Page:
The Journal Launches “Nets Make A Difference”

By Lori Draz

As we enter Domestic Violence Awareness Month, The Journal publications are proud to announce the roll-out of our “Nets Make a Difference” campaign to benefit 180 Turning Lives Around. Starting October 15, you will see our colorful nets in many locations all over. We will be collecting much-needed items for the victims of domestic and sexual abuse who are aided by this life-saving organization.

Domestic violence is willful intimidation, physical assault, battery, sexual assault, and/or other abusive behavior as part of a systematic pattern of power and control perpetrated by one intimate partner against another. It includes physical violence, sexual violence, threats, and emotional abuse. One in three women and one in four men have experienced some form of physical violence by an intimate partner. On a typical day in New Jersey, domestic violence hotlines receive approximately 21,000 calls; that’s approximately 15 calls every minute. Intimate partner violence accounts for 15% of all violent crime; 72% of all murder-suicides involved an intimate partner and 94% of the victims of these crimes are female

180 Turning Lives Around, Inc. is a private, non-profit charitable organization dedicated to ending domestic and sexual violence in Monmouth County. In addition to providing services to individuals and families affected by domestic and sexual violence, 180 operates an annual holiday boutique so that their clients can “shop” for essential needs and gifts for their families in safety and privacy. This year, The Journal will be casting some very special nets throughout the community to help stock those items.

Journal owner and publisher Louis Francis Mercatanti explains, “We are very excited to be offering a way for our generous and concerned readers to help the mission of 180 Turning Lives Around. The statistics of women dealing with domestic and sexual abuse are truly staggering. And it’s not just limited to women. Men, teenagers, and seniors, too, are also victims. Many are forced to flee at a moment’s notice and have to start rebuilding their lives from scratch. They need all manner of support, from jobs, money, and transportation to housing, access to services, and the basic essentials of life.”

We encourage our readers to make donations of new, unwrapped items and gift cards at these drop-off locations or at our office in Shrewsbury. All the collected items will be used in 180’s Holiday Shop, and any extra items will be used by the organization throughout 2017, as the needs are ongoing.

The following are some of the most needed items. Please be sure all are new and unopened.

• New clothing (they cannot accept used clothing)

• Children’s and parents’ pajamas

• Gift cards to Target, Walmart, Shoprite/food stores

• Sports equipment for teens

• Beauty products and costume jewelry for moms

• Winter coats for all ages

• Hats and gloves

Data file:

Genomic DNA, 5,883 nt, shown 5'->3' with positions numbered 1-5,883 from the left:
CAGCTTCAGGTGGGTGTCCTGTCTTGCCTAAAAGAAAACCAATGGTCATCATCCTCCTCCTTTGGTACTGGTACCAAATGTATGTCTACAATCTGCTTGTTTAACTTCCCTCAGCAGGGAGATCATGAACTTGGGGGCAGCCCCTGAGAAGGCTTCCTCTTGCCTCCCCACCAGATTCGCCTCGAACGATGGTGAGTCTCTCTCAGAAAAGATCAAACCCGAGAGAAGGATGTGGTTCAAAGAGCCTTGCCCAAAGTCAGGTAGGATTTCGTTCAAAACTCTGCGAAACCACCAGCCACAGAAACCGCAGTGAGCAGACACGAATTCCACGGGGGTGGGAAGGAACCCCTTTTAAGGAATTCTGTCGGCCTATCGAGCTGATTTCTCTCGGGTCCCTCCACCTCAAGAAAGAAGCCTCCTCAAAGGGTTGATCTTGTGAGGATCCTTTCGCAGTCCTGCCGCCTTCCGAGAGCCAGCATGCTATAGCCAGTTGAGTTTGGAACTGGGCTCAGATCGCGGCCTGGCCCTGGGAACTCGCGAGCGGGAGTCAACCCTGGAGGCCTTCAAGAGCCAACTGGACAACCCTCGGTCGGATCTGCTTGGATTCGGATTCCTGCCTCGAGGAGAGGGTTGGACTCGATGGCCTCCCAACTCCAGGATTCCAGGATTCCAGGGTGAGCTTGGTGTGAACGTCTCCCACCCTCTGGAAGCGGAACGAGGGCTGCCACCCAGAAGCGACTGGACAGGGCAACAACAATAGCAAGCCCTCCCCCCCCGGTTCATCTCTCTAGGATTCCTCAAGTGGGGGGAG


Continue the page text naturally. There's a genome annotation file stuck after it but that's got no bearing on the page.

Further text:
• Toys

• Diapers, infant and children’s educational toys

• Educational electronic games

• Twin bedding

• School and art supplies

• Toiletries and household paper goods

Director of Development for 180 Lynn Lucarelli said, “180 is sincerely grateful for the support of The Journal magazine, especially in our 40th anniversary year. With the recent opening of our new and expanded Safe House, an emergency shelter for Monmouth County families escaping abuse, we anticipate serving more families this coming holiday season than ever before. With the expected increase in families served, we are especially appreciative for The Journal’s sponsorship and hosting of 180’s annual Holiday Gift Shop. We are confident that with The Journal’s support and that of many local volunteers and generous donors, 180 families can expect a plethora of gifts to make their holidays just a little brighter.”

Listed below are the locations near you. Additionally, if you have a group or organization who would like to have your own drive, we’ll gladly pick up the items. Groups like the Seniors of Little Silver and the ECW Auxiliary of St. John’s Episcopal Church have already made a commitment. Please join in the effort.

Drop-off locations include:

The Journal office, 1151 Broad Street, Suite 118, Shrewsbury

Barnstormers, 102 Avenue of the Two Rivers, Rumson

Hobby Shop, 1077-C Route 34, Aberdeen

Kick Fitness, 611 River Road, Fair Haven

Little Silver Library, 484 Prospect Avenue, Little Silver

Middletown Arts Center, 36 Church Street, Middletown

Middletown Library, 55 New Monmouth Road, Middletown

Monmouth County Regional Library Eastern Branch, 1001 Route 35, Shrewsbury

Monmouth University Center of Arts, 400 Cedar Avenue, West Long Branch

Red Bank Library, 84 West Front Street, Red Bank

Salon La Di Da, 549 Route 35 North, Middletown

Texas Road House, 2105 Route 35, Holmdel

Toy Box, 410 Route 34 South, Colts Neck

Voyagers’ Community School, 215 Broad Street, Eatontown

Additionally, readers can look on The Journal’s website, www.thejournalnj.com, and on our Facebook page at The Journal NJ for additional drop-off locations or to organize a drive. You may contact Lori Draz at (732) 735-5441 to learn more.